Atmosphere: Plain carryout.
Hours: 11:30 a.m. to 8 p.m. Tuesday through Thursday; 11:30 a.m. to 8:45 p.m. Friday; noon to 8 p.m. Saturday; noon to 7 p.m. Sunday; closed Monday.
Price range: 75 cents for a red bean taco to $6.20 for shrimp catalanes; most dinners in $3 to $4 range.
Credit cards: None accepted.
Special facilities: Parking in lot adjacent to restaurant; entrance is not easily accessible to wheelchairs; no booster seats or high chairs.
Every family needs to know the name of a good plumber, a good doctor and a good carryout. If the carryout, in addition, has tables where you can plunk your family down and avoid even the smallest amount of cleanup, so much the better.
In most people's neighborhoods, the carryouts run from fried chicken to Chinese and back to chicken again. But if you live anywhere near Hyattsville or College Park, you have a Spanish alternative.
Casa Baez is a family-run establishment offering Spanish/Cuban food equivalent in quality to what is offered in some local restaurants for twice the price. Dishes are made from scratch and you can order a single taco or a complicated paella--or create your own smorgasbord by ordering separate items. Making your own combination plate of tamales, taco and fried plaintains, for instance, would cost less than $3.
All entrees come with generous servings of traditional Spanish accompaniments: black beans and rice. You won't leave Casa Baez hungry, and the food is uniformly delicious and inexpensive. Except for three dishes containing pricey seafood, nothing at Casa Baez costs more than $4.
At these prices, Casa Baez is strictly a no-frills operation. There are a few plastic-topped tables in a plain room harshly lit by fluorescent light.
You place your order at the counter and claim it when you are called. Dishes and utensils are plastic. Expect to pay extra for bread and butter. If you want comfort, you probably ought to carry your food home. But either way, you will get a delicious, stick-to-your ribs meal.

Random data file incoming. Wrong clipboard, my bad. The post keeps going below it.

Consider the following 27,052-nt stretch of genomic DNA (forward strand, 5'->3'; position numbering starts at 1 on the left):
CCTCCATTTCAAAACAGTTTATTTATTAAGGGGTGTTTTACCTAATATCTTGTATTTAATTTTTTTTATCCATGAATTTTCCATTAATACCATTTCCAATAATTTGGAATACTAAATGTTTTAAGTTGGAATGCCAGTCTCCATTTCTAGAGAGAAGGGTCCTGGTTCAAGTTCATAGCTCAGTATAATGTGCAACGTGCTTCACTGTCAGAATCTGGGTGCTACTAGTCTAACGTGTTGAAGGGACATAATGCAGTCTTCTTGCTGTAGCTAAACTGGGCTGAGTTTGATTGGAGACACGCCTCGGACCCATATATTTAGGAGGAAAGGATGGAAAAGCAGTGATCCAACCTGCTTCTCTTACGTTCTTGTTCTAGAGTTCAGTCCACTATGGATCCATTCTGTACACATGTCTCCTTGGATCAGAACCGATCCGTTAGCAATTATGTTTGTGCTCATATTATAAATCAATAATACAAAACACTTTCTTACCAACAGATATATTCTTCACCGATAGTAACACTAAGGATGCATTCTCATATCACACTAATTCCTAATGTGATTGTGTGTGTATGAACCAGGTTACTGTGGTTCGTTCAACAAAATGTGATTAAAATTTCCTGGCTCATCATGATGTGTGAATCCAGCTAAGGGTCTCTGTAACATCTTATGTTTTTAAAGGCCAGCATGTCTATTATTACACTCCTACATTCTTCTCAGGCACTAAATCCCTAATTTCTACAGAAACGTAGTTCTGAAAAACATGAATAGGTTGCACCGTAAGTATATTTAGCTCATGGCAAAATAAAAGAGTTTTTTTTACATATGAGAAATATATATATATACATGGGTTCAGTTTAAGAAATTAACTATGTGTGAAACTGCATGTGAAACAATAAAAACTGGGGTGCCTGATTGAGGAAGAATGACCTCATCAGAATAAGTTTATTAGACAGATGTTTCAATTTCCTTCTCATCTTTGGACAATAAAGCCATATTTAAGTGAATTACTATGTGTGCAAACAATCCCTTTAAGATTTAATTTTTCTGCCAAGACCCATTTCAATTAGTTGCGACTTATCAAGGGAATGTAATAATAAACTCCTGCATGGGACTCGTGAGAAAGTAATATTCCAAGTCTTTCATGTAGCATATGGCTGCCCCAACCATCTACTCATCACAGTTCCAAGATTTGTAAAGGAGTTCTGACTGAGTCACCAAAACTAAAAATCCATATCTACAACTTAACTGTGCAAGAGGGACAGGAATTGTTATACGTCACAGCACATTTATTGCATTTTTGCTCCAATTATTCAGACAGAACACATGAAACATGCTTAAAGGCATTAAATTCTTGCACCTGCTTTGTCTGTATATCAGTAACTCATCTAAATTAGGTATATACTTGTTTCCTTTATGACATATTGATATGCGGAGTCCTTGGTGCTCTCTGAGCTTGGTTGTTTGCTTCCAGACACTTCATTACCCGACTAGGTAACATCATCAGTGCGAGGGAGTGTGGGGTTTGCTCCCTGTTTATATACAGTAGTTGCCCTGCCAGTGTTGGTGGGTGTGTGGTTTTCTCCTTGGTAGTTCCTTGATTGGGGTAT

Most items on the menu are self-explanatory, but the young man behind the counter just inside the door will explain the preparation and seasoning of a dish.
Two very popular ones are masitas de puerco ($3.45), nicely roasted pork morsels served with a mound of sauteed onions, and ropa vieja ($4), which translates literally "old rags." This seasoned shredded beef dish is deservedly a traditional favorite.
Spanish food is not highly seasoned. If you like something spicier, try Mexican style chicken ($3.05) or Mexican chicken enchiladas ($3.30), both large servings of tender shredded chicken dressed in a piquant sauce.
Unlike the enchiladas served elsewhere, Casa Baez's are rolled, crisp corn tortillas with the filling served on top instead of inside. Cuban Tamales ($1) are similarly served with their delicious filling atop soft corn meal rolls.
A beef taco ($1.40) contains shredded beef, much like ropa vieja, instead of the more usual ground beef. Our 11 year-old daughter prefers what she is used to and thought the shredded beef too chewy for a taco.
We blew an extra $1.10 sampling pasteles puertoriquenos, a combination of shredded plaintains, pork, garbanzo beans, olives and seasonings, shaped into a rectangular loaf and apparently steamed. It was hearty and good, but not a must for next time.
Spanish custard (50 cents) and bread pudding (55 cents), Casa Baez's desserts, may be purchased in individual cups or in family-size pans to take home. The custard is exceptionally good. And don't pass up the chance to sample Ironbeer, a delightfully refreshing Cuban soft drink that tastes like a light cream soda.
Then smile all the way home, because a delicious dinner out cost you only $4 a person. Five of us had dinner, dessert and drinks for $20.15, tax included--much less than either the plumber or the doctor would have charged.